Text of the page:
Frescopunk was founded at the end of 2019 by a small team of three innovative people, armed with laptops. The interesting thing is that none of the three had previously worked in the porcelain stoneware industry, or even had anything to do with wall and floor coverings. Two of them had been working for renowned, international advertising agencies, as a creative director and as a consultant, and one of them is an architect. The storytelling about the company continues with great style ideas, a digital-based strategy of distribution and a strong brand identity.
To know more about the eclectic proposals and goals of Frescopunk we talked with CEO and founder Stephan Siegwart.
Surfaces International: How did the company's adventure start?
Stephan Siegwart: I have been investing in real estate for a few years now and in the course of renovating a multi-family house, I came across cement tiles, which are popular again today. I was immediately hooked by the fascinating colours and the latest design trends of this quite rare products. And I realized, that not only special materials such as wood or natural stone, but also graphic design in combination with special colours can give a room its unique character. And thus, the idea for Frescopunk was born.
Surfaces International: With what assumptions did you realize this idea?
Stephan Siegwart: It is one thing to develop a convincing design concept, but then to transfer it to a real product with technically superior aspects, that’s in a completely different league. The robustness and versatility of grès porcelain stoneware convinced us right from the start. Almost more important: there are endless possibilities for transferring colours and designs to the unfired material. We were surprised to find out, that a large part of the market uses these possibilities rather to imitate natural surfaces. That was never our goal, we wanted to offer exclusively graphic designs from the very beginning.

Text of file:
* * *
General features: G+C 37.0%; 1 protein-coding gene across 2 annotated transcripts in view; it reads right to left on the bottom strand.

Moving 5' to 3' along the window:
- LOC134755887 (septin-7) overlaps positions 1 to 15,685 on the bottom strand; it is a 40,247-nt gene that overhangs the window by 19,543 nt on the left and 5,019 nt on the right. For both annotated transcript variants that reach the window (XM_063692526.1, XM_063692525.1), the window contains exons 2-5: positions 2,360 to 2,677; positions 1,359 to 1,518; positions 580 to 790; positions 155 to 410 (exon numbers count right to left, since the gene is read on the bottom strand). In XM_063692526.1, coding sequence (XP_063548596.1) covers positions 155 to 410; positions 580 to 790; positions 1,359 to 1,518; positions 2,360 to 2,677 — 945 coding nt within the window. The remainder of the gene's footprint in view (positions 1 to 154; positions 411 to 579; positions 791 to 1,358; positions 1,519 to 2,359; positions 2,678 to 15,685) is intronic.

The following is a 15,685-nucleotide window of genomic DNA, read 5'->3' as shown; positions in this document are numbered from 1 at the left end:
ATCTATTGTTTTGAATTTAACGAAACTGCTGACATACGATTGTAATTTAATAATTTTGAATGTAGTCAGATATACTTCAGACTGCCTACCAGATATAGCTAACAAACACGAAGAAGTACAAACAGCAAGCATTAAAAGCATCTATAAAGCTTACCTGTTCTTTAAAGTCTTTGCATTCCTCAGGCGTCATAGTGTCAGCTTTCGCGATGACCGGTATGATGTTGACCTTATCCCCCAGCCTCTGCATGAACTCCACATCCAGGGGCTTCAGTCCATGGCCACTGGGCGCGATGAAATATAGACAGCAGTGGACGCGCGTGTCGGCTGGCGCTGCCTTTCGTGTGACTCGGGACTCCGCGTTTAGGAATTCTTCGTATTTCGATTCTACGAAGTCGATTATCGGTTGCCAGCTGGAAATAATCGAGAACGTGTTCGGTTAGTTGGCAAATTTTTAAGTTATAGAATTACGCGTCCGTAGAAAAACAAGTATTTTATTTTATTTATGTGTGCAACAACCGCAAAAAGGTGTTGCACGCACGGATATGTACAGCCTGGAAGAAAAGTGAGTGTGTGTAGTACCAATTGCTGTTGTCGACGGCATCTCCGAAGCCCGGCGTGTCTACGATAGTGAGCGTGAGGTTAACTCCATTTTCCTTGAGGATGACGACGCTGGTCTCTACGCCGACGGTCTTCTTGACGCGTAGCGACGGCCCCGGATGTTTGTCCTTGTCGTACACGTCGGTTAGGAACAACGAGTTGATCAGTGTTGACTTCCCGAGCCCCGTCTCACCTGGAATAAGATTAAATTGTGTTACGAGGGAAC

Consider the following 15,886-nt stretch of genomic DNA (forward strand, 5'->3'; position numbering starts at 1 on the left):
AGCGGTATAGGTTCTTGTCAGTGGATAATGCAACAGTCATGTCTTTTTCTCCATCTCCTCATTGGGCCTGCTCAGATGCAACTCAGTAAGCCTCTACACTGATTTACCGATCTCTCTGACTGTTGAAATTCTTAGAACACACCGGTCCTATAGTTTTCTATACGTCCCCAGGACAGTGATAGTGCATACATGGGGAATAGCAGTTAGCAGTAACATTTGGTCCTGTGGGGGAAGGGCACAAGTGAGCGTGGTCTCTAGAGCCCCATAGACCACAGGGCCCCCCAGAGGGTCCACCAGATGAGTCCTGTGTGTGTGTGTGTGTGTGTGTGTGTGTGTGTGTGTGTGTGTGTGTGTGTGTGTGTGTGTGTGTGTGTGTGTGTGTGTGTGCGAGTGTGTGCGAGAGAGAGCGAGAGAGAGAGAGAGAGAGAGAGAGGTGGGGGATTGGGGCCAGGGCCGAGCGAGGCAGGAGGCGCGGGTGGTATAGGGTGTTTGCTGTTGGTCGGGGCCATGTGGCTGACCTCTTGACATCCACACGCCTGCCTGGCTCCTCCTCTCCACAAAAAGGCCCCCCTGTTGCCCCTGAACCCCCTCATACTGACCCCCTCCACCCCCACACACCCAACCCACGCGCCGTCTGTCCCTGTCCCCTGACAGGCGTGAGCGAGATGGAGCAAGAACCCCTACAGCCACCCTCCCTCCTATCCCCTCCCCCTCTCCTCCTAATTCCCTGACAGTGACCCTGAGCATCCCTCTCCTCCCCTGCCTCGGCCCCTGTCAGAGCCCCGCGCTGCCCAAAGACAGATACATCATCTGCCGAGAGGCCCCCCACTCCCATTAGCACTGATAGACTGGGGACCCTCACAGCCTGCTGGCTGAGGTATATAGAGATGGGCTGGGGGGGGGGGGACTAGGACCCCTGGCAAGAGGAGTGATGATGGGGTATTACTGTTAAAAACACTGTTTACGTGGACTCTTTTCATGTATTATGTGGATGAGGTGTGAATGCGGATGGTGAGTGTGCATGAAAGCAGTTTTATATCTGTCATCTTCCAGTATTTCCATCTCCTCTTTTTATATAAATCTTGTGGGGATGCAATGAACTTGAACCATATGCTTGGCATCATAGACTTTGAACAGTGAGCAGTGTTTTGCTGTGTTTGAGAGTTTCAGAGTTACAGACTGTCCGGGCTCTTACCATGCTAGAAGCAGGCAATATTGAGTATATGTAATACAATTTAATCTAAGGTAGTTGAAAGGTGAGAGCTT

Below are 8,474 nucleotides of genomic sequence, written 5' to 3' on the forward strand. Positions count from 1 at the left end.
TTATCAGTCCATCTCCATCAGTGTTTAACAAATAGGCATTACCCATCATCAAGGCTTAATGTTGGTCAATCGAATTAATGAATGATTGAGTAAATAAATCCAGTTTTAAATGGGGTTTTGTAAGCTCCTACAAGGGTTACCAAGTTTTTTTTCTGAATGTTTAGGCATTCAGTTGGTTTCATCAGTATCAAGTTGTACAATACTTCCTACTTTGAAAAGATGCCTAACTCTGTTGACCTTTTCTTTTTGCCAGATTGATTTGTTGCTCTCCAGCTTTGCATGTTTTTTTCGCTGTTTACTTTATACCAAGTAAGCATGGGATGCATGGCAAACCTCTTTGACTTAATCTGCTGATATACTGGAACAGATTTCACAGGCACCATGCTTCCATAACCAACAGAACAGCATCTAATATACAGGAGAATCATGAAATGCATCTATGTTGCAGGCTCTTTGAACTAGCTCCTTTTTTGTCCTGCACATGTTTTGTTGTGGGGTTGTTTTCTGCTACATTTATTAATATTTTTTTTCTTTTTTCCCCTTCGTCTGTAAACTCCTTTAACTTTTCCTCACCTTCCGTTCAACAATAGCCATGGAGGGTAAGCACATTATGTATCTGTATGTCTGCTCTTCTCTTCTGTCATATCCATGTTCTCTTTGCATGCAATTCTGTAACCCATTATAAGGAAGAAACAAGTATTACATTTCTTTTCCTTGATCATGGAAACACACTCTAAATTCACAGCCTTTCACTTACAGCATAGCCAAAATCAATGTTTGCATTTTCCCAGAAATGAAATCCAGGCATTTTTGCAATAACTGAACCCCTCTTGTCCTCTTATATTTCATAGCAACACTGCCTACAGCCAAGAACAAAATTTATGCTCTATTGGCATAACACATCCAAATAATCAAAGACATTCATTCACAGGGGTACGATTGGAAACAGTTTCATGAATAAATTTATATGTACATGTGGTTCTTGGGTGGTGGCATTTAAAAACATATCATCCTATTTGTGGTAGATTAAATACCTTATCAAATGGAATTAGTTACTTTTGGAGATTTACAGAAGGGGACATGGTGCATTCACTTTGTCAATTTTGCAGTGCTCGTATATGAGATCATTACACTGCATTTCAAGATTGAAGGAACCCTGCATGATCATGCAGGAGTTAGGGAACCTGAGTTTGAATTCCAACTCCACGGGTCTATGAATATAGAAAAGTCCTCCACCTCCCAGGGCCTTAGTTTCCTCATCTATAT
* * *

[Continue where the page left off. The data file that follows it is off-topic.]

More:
Surfaces International: But how do you start when you want to evaluate production possibilities in a market you don't know and have no contacts in?
S. Siegwart: We were very lucky! Our very first inquiry went to the ACIMAC (Associazione Costruttori Italiani Macchine Attrezzature per Ceramica). They immediately put a very skilled industry-expert at our side who, together with us, analyzed our needs, evaluated a list of suitable producers and arranged the meetings with these companies for us. This was back in September 2019 during Cersaie fair in Bologna.
Surfaces International: What’s the main design concept of Frescopunk?
S. Siegwart: Two different directions shape the design concept of Frescopunk. They are completely different and both are independent and function of their own. At first glance, they have nothing to do with each other. But when you start to combine them, it becomes magic.
One of these two design directions consists of repetitive patterns, as is typical for tiles. Here we aim for a very reduced, minimalistic design. But it is a tightrope walk between too much and too little design. Making a simple design distinctive can take a long time to achieve. Sometimes even more challenging than a more complicated design. Anything that is wrong will be spotted right away. So everything must be perfect. In these designs we use just two colours, which - in addition - are only subtly different from each other. The creative effect arises strongly from the special play of light of these colours. Intense testing was carried out to develop these colours for grès porcelain stoneware.
A completely different story are the Frescos. They pick up a decorative tradition for walls and ceilings from previous traditions. But now it is catapulted into the 21st century. Frescos just got punked, “frescopunked”. According to contemporary design perceptions, not always the entire wall has to be covered by a fresco. Rather, individual accents can be set with larger or smaller frescos. This becomes particularly exciting with the combination of our Tiles and our Frescos. They both are compatible in terms of colours and sizes and this results in endless possibilities of combination.
Read the full interview on Tile International Magazine: